With leaders like Apple continuing to invest heavily in consumer health and wellness technology and a slew of new health-focused upstarts popping up every day, digital health is white-hot. To chat about the trends affecting the industry—and what’s next on the horizon—Highwire sat down with Buzzfeed’s senior technology reporter and resident expert on all things digital health Stephanie Lee for a quick Q&A on what’s coming next.
What do you see as the “next big thing” in digital health?
There are a couple of things on the horizon. I’m really personally interested in genetic testing, genomics and in seeing how it will become more and more a part of mainstream healthcare. The price of testing has dropped a lot and it’s become affordable for normal people. Startups like 23andMe and Ancestry DNA are collecting DNA and sharing results. But there are so many more possibilities for what people can learn and what traditional healthcare providers can do—this is only the beginning. It would be really interesting to see genomics incorporated more into a normal doctor’s visit, like seeing what a doctor can do based on patient DNA. That’s sort of begun but there’s more room for mainstream adoption.
What excites you most about digital health? What drives your interest?
I think it’s always just so interesting to see technologies that have been adopted in other industries—banking, communication with friends, transportation—making their way into health. I’m always interested in seeing how these technologies can transform people’s lives for the better and give people all kinds of data about their own bodies that people didn’t have access to a decade ago.
Today, you can track anything and everything about yourself, and access it on the go. That didn’t exist a decade ago. I’m always looking to see proof that things are working, as opposed to just the hype. Seeing that people are able to interpret the data and put it to good use versus just being overwhelmed. I’m also watching what huge, powerful tech companies like Apple and Google do in health and biotech—whether they’re inventing new medical devices or allowing researchers to do studies through phones—and if those projects are actually working.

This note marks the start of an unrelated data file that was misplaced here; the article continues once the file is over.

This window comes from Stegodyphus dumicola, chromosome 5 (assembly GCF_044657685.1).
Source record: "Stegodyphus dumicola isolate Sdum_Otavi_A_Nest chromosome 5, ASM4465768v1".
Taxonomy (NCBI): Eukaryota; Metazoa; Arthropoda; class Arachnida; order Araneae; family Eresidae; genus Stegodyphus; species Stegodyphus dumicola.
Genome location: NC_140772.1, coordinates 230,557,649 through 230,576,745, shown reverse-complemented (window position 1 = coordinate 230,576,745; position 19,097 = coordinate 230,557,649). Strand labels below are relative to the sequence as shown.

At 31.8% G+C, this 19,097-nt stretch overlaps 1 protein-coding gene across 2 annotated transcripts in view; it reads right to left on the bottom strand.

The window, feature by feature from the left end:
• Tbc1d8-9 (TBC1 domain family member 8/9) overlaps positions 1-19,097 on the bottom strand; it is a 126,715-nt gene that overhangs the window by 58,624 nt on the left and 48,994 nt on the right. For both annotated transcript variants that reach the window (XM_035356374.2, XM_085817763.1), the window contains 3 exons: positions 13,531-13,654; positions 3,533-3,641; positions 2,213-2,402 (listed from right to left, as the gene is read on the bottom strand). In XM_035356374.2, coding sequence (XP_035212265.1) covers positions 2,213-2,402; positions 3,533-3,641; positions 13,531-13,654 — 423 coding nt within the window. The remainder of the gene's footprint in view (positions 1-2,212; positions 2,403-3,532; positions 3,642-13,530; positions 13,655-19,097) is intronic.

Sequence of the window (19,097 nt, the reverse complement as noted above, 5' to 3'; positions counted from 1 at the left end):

What are the trends you’re sick of hearing about?
I wouldn’t say “sick of,” but the wearables world has changed a lot. When I started covering it, it was thought that consumer fitness wearables would be the end-all be-all of digital health. And many of them are useful, but there have been so many acquisitions of the smaller trackers, like Misfit or Runtastic, by larger companies and athletic companies. There aren’t going to be as many trackers on the market as people thought there were. It seems like it has peaked; everyone who’s wanted to try one has tried one. There will be more medical usage, though. More medical applications and trackers regulated by the FDA are coming down the pipeline.
What’s the biggest challenge for digital health innovators?
Proving that something works. The big challenge in “normal” consumer technology is that you put out a product, you test it, you figure out what works and doesn’t work. You can make changes and iterate without consequences. Health has a backward timeline. If you’re putting something out that goes beyond a wellness use, something people rely on for medical use or healthcare, you need to prove out of the gate that there’s evidence behind it. Otherwise, the stakes are too high.
You see that tension a lot—tech entrepreneurs who come over to healthcare are surprised by how long it takes to prove something, how long it takes to turn a paper into an actually workable business model. They want to get right to market but it’s not always doable. It’s hard to match health outcomes with revenue streams. Just because something makes money doesn’t mean it works. Companies are trying to reconcile those two.
Do you see any rising hotspots for digital health innovation in the U.S. or globally?
Definitely, Boston and to an extent New York. There’s also San Diego or LA.
Do you think it’s easier or harder to start a digital health company in San Francisco/Silicon Valley than some of those other locations?
Obviously, there’s so much brainpower here—established research universities, an established biotech/pharma hub, and, on the tech side, everything from VCs to software engineers. Resource-wise, it’s an ideal place to be. Getting off the ground, you face the same challenges as any other tech company—it’s expensive, it’s hard to find office space, there’s competition for talent. The challenges here are the same for any tech startup but the resources are plentiful. And there are lots of incubators and accelerators geared toward that. If you’re going to start a startup in the space, you should be here or expect to travel here a lot.
Want to learn more about the digital health landscape? Check out TechCrunch’s Sarah Buhr’s take on the Highwire blog here.